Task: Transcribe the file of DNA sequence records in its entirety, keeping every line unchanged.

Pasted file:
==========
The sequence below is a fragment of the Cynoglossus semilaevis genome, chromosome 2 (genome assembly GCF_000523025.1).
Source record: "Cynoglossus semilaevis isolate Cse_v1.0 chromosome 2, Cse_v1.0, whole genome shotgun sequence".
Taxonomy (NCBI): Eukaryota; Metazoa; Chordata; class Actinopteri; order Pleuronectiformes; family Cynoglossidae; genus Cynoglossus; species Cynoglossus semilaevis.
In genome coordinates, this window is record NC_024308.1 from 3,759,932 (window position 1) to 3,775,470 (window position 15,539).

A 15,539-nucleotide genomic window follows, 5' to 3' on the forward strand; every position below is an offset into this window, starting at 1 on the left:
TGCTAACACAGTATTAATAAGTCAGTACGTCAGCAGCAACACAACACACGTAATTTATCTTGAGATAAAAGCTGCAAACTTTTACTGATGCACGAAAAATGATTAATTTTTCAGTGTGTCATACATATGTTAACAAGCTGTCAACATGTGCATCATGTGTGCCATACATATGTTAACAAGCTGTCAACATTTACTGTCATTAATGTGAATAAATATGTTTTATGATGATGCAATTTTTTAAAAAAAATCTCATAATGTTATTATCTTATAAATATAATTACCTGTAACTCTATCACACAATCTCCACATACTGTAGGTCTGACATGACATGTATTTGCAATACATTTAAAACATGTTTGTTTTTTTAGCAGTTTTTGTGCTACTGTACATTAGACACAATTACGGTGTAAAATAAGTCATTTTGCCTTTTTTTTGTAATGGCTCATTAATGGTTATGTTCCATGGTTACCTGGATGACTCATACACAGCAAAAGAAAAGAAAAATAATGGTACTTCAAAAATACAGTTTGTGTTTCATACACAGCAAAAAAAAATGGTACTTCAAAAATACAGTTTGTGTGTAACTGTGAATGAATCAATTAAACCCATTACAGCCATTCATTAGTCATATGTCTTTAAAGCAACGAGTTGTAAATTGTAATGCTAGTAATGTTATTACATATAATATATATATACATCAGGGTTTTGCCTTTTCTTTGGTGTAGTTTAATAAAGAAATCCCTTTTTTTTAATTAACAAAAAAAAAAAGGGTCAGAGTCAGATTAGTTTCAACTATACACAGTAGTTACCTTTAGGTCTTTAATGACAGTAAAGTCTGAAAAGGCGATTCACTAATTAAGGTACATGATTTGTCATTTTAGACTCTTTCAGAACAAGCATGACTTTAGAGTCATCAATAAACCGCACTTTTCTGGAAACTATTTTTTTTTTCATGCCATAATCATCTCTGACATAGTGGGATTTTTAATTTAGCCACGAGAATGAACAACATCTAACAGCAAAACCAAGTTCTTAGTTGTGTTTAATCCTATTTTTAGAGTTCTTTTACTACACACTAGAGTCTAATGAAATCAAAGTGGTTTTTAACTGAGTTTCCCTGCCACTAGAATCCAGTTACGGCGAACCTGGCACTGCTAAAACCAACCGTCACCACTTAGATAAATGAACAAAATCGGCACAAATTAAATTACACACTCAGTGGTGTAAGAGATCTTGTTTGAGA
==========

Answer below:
The sequence below is a fragment of the Cynoglossus semilaevis genome, chromosome 2 (genome assembly GCF_000523025.1).
Source record: "Cynoglossus semilaevis isolate Cse_v1.0 chromosome 2, Cse_v1.0, whole genome shotgun sequence".
Taxonomy (NCBI): Eukaryota; Metazoa; Chordata; class Actinopteri; order Pleuronectiformes; family Cynoglossidae; genus Cynoglossus; species Cynoglossus semilaevis.
In genome coordinates, this window is record NC_024308.1 from 3,759,932 (window position 1) to 3,775,470 (window position 15,539).

A 15,539-nucleotide genomic window follows, 5' to 3' on the forward strand; every position below is an offset into this window, starting at 1 on the left:
TGCTAACACAGTATTAATAAGTCAGTACGTCAGCAGCAACACAACACACGTAATTTATCTTGAGATAAAAGCTGCAAACTTTTACTGATGCACGAAAAATGATTAATTTTTCAGTGTGTCATACATATGTTAACAAGCTGTCAACATGTGCATCATGTGTGCCATACATATGTTAACAAGCTGTCAACATTTACTGTCATTAATGTGAATAAATATGTTTTATGATGATGCAATTTTTTAAAAAAAATCTCATAATGTTATTATCTTATAAATATAATTACCTGTAACTCTATCACACAATCTCCACATACTGTAGGTCTGACATGACATGTATTTGCAATACATTTAAAACATGTTTGTTTTTTTAGCAGTTTTTGTGCTACTGTACATTAGACACAATTACGGTGTAAAATAAGTCATTTTGCCTTTTTTTTGTAATGGCTCATTAATGGTTATGTTCCATGGTTACCTGGATGACTCATACACAGCAAAAGAAAAGAAAAATAATGGTACTTCAAAAATACAGTTTGTGTTTCATACACAGCAAAAAAAAATGGTACTTCAAAAATACAGTTTGTGTGTAACTGTGAATGAATCAATTAAACCCATTACAGCCATTCATTAGTCATATGTCTTTAAAGCAACGAGTTGTAAATTGTAATGCTAGTAATGTTATTACATATAATATATATATACATCAGGGTTTTGCCTTTTCTTTGGTGTAGTTTAATAAAGAAATCCCTTTTTTTTAATTAACAAAAAAAAAAAGGGTCAGAGTCAGATTAGTTTCAACTATACACAGTAGTTACCTTTAGGTCTTTAATGACAGTAAAGTCTGAAAAGGCGATTCACTAATTAAGGTACATGATTTGTCATTTTAGACTCTTTCAGAACAAGCATGACTTTAGAGTCATCAATAAACCGCACTTTTCTGGAAACTATTTTTTTTTTCATGCCATAATCATCTCTGACATAGTGGGATTTTTAATTTAGCCACGAGAATGAACAACATCTAACAGCAAAACCAAGTTCTTAGTTGTGTTTAATCCTATTTTTAGAGTTCTTTTACTACACACTAGAGTCTAATGAAATCAAAGTGGTTTTTAACTGAGTTTCCCTGCCACTAGAATCCAGTTACGGCGAACCTGGCACTGCTAAAACCAACCGTCACCACTTAGATAAATGAACAAAATCGGCACAAATTAAATTACACACTCAGTGGTGTAAGAGATCTTGTTTGAGA